It has been a strange last few weeks for Mohammed Kudus, during which he reportedly came quite close to ending his time with Ajax Amsterdam at the two-year mark and reaching for the prospect of life in the Premier League.
A rumoured move to Everton fell through, amid doubts over just how much playing time Ajax gaffer Alfred Schreuder was going to afford him. Kudus hadn’t started any of the team’s first six games of the campaign, despite impressing the new trainer – appointed after Erik ten Hag joined Manchester United – in pre-season.
Not that Kudus playing a peripheral part left Ajax struggling, however, and Schreuder had little reason to rejig a side that had won all six games, some by rather comfortable margins. Kudus’ case wouldn’t have been helped by reports that he’d missed training just to force the aforementioned summer exit.
Eager to make what impact he could, however, Kudus scored in Ajax’s last league game, a 4-0 demolition of Cambuur. Schreuder took note, responding favourably by naming Kudus in the starting lineup for Wednesday’s UEFA Champions League Group A opener at home to Rangers, last season’s Europa League runners-up.
Not one to miss a chance, Kudus put on a brilliant display, hardly putting a foot wrong all-game. He completed each pass (26 in all) and take-on (5) attempted, provided a delightful assist – had to watch that a few time just to be convinced he meant it, such was the deftness with which he executed the move – and scored unarguably the best of Ajax’s four goals.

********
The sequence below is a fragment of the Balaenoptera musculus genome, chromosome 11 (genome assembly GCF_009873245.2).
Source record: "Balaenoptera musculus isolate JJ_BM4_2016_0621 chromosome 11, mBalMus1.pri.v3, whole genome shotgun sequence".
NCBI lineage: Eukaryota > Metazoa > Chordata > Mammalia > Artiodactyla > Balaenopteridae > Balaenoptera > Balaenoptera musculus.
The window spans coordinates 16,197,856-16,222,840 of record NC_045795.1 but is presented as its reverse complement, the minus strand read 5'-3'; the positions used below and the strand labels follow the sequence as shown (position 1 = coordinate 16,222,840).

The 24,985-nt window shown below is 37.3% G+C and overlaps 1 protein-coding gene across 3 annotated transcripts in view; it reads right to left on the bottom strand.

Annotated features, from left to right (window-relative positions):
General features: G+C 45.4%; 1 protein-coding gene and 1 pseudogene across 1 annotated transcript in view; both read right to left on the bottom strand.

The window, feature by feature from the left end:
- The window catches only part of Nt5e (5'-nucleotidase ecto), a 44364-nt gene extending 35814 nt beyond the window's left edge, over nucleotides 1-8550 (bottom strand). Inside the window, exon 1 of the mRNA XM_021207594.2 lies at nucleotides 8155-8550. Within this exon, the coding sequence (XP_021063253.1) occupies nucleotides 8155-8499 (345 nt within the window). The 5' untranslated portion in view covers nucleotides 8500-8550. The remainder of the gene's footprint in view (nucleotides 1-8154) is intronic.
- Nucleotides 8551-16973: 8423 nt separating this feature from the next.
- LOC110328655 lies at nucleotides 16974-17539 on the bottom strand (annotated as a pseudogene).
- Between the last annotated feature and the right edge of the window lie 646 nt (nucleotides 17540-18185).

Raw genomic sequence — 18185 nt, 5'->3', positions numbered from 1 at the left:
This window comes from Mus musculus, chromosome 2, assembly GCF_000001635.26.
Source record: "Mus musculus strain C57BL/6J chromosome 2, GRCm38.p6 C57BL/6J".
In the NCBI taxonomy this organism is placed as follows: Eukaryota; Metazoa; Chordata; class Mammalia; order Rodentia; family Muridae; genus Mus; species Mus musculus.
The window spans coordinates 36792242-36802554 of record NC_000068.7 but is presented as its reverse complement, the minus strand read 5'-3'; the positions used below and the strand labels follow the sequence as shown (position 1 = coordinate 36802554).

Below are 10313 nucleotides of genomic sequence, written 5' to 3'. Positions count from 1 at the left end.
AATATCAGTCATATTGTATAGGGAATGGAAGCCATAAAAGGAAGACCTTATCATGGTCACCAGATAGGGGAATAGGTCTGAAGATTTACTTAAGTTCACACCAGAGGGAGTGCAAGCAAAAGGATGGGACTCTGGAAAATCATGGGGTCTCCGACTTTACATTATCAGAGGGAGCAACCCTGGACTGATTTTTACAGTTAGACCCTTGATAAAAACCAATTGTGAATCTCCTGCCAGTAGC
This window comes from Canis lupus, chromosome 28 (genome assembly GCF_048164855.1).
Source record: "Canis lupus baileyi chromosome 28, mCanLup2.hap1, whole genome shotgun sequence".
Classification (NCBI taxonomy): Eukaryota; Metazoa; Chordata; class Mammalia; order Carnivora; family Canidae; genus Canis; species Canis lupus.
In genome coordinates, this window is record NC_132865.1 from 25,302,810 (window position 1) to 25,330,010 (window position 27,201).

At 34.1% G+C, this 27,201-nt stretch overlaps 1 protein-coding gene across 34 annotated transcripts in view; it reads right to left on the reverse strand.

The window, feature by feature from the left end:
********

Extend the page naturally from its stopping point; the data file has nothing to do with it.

The latter contribution saw him peel and hold off attention from Rangers captain James Tavernier after picking the ball some distance outside the box, before slamming it across the opposing goalkeeper with that sweet left foot of his. It was the prism through which the superlative nature of his overall output could be best-appreciated.
Quite deservedly, then, Kudus was named Man of the Match, on his very first Champions League start since picking up a serious injury only nine minutes into his debut in European football’s premier club competition against Liverpool just around this time in 2020.
Between that game (which he started brilliantly, by the way, also at the Johan Cruyff Arena) and the latest, Kudus had managed just 20-odd Champions League minutes, yet you wouldn’t have known it as he went about his job expertly – even in an unusual centre-forward role – against hapless Rangers.
Kudus hasn’t suddenly made himself undroppable, and Ajax fans shouldn’t expect a replication of the exact set of standards Sebastien Haller came up with last season, but he has definitely given Schreuder plenty to think about.
Not picking Kudus for games – or not giving him as many opportunities as he merits – would now raise more eyebrows than before, especially in Ghana, the midfielder’s homeland. There, hopes are high about the pivotal role Kudus – the buzzing, beating heart of the Black Stars‘ attack – could play at the FIFA World Cup later this year.
Kudus needs a steady run of games to keep him warm and ready for that crucial assignment, and the fact that he hadn’t had much of a look-in thus far under Schreuder was of legitimate concern among his countrymen.
Hopefully, then, this showing – in the same competition that saw his Ajax career almost blighted before it had even properly blossomed – would spark a turnaround in fortunes, a return to better times, for Kudus.
“More is on the way coming,” was Kudus’s post-match statement of intent.
And that’s primarily a message for Schreuder, who – like his last three predecessors – might be hairless, but certainly isn’t clueless.